Don’t Put All Your Eggs in PreUpgradeCheck

I’m preparing to drive across town to present at today’s SharePointPalooza event, doing a quick refresh of my deck on migration planning, and thought I’d add a quick note on the topic of migration (or upgrade) preparation. This is based on one of the common questions I hear from customers when discussing tools and process that help with planning, and specifically the identification of source system customizations: “Why do I need to use anything but PreUpgradeCheck to identify issues with my environment?”

Talk to enough people who have managed migrations, and you’re bound to find people who only use PreUpgradeCheck and who were able to quickly and successfully migrate their farm. But more often than not, this just isn’t the case. Migrations can be messy. Migrations are a phased, iterative process that includes trial and error – and require much more planning and prioritization than they usually receive. My advice? Don’t get overly reliant on any one tool for identifying issues with your environment/farm prior to a migration or upgrade. Use multiple tools. Take the time to catalog and prioritize your site collections, customizations, and end user requests.

Here are my recommendations (not necessarily in this order):

  1. 2010_pre_upgrade_checkerPreUpgradeCheck
    It can be inconsistent, so run the tool multiple times throughout your migration. Chunk up your migration, moving pieces at a time, running PreUpgradeCheck after each iteration to verify the health of what is about to be moved.
  2. ReadyPoint
    A free utility from Axceler, ReadyPoint will scan your 2007 environment and looks for important data, such as the number of active versus unique users, how much disk space is consumed by your content databases, the number of managed properties on your farm, the number of blogs and wikis relative to the number of sites, and other critical data points to help you prepare for the move. This information should be folded into your overall migration planning so that you can target those areas that require prioritization.
  3. Davinci Migrator’s pre-migration analysis
    The latest release from Axceler’s Davinci2acquisition of echoTechnology, Davinci has a unique and powerful pre-migration analysis tool that matches your source (2003 or 2007) source system against 2010 and an onboard rules engine to tell you exactly what is wrong, where it is, the severity of the issue, and recommendations on whether to ignore or clean up the issue. No other solution on the market provides you with a comprehensive view as Davinci – and you don’t have to wait until a migration fails to find out why. It’s pretty slick.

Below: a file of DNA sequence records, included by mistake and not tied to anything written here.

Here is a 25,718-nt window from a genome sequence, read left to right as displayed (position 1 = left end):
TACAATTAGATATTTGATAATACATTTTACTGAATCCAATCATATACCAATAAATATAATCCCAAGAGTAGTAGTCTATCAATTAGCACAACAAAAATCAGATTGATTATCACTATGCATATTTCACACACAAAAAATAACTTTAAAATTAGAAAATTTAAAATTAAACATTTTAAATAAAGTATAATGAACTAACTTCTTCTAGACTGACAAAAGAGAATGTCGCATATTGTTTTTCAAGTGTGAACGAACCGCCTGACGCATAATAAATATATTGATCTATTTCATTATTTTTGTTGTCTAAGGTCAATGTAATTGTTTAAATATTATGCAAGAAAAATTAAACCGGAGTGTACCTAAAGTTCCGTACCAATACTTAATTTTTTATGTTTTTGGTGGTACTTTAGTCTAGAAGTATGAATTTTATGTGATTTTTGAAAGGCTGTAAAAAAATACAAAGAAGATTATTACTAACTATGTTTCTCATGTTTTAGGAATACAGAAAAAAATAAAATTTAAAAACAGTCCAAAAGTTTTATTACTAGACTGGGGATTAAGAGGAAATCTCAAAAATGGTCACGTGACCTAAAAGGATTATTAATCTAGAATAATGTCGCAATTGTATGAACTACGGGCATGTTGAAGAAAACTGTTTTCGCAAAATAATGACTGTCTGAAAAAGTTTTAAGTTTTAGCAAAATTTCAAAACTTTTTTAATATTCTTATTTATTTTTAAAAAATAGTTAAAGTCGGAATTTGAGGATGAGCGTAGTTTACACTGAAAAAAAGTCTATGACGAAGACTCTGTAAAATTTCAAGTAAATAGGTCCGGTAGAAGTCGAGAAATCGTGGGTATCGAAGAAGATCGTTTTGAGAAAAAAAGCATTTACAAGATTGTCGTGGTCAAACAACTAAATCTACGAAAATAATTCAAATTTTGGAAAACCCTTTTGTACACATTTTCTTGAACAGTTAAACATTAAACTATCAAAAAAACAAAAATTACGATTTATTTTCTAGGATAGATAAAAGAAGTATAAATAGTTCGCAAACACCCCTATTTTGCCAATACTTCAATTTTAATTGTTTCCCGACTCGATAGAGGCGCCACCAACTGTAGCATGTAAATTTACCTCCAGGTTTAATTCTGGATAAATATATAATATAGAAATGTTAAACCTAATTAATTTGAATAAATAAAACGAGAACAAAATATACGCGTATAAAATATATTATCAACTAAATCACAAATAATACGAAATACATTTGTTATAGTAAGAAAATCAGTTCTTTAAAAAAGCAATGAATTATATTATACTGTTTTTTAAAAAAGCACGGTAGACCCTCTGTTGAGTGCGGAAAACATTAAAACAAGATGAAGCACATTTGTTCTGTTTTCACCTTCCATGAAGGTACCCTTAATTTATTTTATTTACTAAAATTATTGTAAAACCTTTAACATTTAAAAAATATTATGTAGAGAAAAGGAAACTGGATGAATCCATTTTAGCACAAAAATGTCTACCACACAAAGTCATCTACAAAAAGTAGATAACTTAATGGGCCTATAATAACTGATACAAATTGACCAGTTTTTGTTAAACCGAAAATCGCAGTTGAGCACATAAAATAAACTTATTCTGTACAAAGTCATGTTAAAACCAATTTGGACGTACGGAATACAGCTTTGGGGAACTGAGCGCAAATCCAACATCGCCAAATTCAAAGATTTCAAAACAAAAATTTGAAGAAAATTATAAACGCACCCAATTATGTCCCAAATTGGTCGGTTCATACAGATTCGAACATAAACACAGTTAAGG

4. Talk to your end users
    Migration is not for introverts. Get out there and talk to your end users. The tools above are necessary to help you identify customizations on your source system, but they can’t help you prioritize what needs to be moved, in what order. Before you spins cycles on migrating sites and content and permissions and master pages….find out what you end users actually want out of your new environment. Yes, a simple content migration could evolve into a much more complex taxonomy re-architecture and metadata cleanup effort, but it could also help you identify a wealth of sites and content that do not need to be migrated, saving you time and heartache.

As with any project, fail to plan for a migration, and you might as well plan to fail. Go into it with both eyes open. Know as much about your environment as possible so that you are able to make the right decisions….and your chance of success will increase dramatically.

Christian Buckley

Christian is a Microsoft Regional Director and M365 Apps & Services MVP, and an award-winning product marketer and technology evangelist, based in Silicon Slopes (Lehi), Utah. He is the Director of North American Partner Management for leading ISV Rencore (, leads content strategy for TekkiGurus, and is an advisor for both revealit.TV and WellnessWits. He hosts the monthly #CollabTalk TweetJam, the weekly #CollabTalk Podcast, and the Microsoft 365 Ask-Me-Anything (#M365AMA) series.